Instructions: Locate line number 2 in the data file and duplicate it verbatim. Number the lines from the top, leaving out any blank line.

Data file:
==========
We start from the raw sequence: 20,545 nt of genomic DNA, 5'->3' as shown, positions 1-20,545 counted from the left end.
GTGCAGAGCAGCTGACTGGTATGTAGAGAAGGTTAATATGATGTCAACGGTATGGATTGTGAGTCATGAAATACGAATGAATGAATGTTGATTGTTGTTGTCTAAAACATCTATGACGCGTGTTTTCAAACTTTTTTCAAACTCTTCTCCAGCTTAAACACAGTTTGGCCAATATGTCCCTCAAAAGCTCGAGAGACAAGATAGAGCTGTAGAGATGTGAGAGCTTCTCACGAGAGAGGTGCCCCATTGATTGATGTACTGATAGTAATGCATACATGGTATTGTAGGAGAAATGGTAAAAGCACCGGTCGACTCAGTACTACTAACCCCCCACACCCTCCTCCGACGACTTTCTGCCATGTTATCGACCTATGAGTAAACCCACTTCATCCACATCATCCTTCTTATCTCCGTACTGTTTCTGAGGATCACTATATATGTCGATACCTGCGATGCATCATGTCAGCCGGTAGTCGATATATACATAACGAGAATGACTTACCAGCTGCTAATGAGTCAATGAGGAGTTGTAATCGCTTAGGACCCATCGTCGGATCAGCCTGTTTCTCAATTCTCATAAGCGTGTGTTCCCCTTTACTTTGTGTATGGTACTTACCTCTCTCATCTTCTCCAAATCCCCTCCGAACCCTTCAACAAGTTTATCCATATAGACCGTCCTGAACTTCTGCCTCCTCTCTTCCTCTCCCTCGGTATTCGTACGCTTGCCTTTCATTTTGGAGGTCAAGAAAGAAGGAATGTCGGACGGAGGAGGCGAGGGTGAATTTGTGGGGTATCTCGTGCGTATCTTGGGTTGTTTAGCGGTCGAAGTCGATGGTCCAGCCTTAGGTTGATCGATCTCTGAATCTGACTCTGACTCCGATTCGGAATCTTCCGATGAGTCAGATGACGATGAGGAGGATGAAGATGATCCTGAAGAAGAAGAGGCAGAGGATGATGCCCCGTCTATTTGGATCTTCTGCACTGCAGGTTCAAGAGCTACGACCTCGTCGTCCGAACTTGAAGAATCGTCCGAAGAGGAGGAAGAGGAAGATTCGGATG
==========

GTGCAGAGCAGCTGACTGGTATGTAGAGAAGGTTAATATGATGTCAACGGTATGGATTGTGAGTCATGAAATACGAATGAATGAATGTTGATTGTTGTTGTCTAAAACATCTATGACGCGTGTTTTCAAACTTTTTTCAAACTCTTCTCCAGCTTAAACACAGTTTGGCCAATATGTCCCTCAAAAGCTCGAGAGACAAGATAGAGCTGTAGAGATGTGAGAGCTTCTCACGAGAGAGGTGCCCCATTGATTGATGTACTGATAGTAATGCATACATGGTATTGTAGGAGAAATGGTAAAAGCACCGGTCGACTCAGTACTACTAACCCCCCACACCCTCCTCCGACGACTTTCTGCCATGTTATCGACCTATGAGTAAACCCACTTCATCCACATCATCCTTCTTATCTCCGTACTGTTTCTGAGGATCACTATATATGTCGATACCTGCGATGCATCATGTCAGCCGGTAGTCGATATATACATAACGAGAATGACTTACCAGCTGCTAATGAGTCAATGAGGAGTTGTAATCGCTTAGGACCCATCGTCGGATCAGCCTGTTTCTCAATTCTCATAAGCGTGTGTTCCCCTTTACTTTGTGTATGGTACTTACCTCTCTCATCTTCTCCAAATCCCCTCCGAACCCTTCAACAAGTTTATCCATATAGACCGTCCTGAACTTCTGCCTCCTCTCTTCCTCTCCCTCGGTATTCGTACGCTTGCCTTTCATTTTGGAGGTCAAGAAAGAAGGAATGTCGGACGGAGGAGGCGAGGGTGAATTTGTGGGGTATCTCGTGCGTATCTTGGGTTGTTTAGCGGTCGAAGTCGATGGTCCAGCCTTAGGTTGATCGATCTCTGAATCTGACTCTGACTCCGATTCGGAATCTTCCGATGAGTCAGATGACGATGAGGAGGATGAAGATGATCCTGAAGAAGAAGAGGCAGAGGATGATGCCCCGTCTATTTGGATCTTCTGCACTGCAGGTTCAAGAGCTACGACCTCGTCGTCCGAACTTGAAGAATCGTCCGAAGAGGAGGAAGAGGAAGATTCGGATG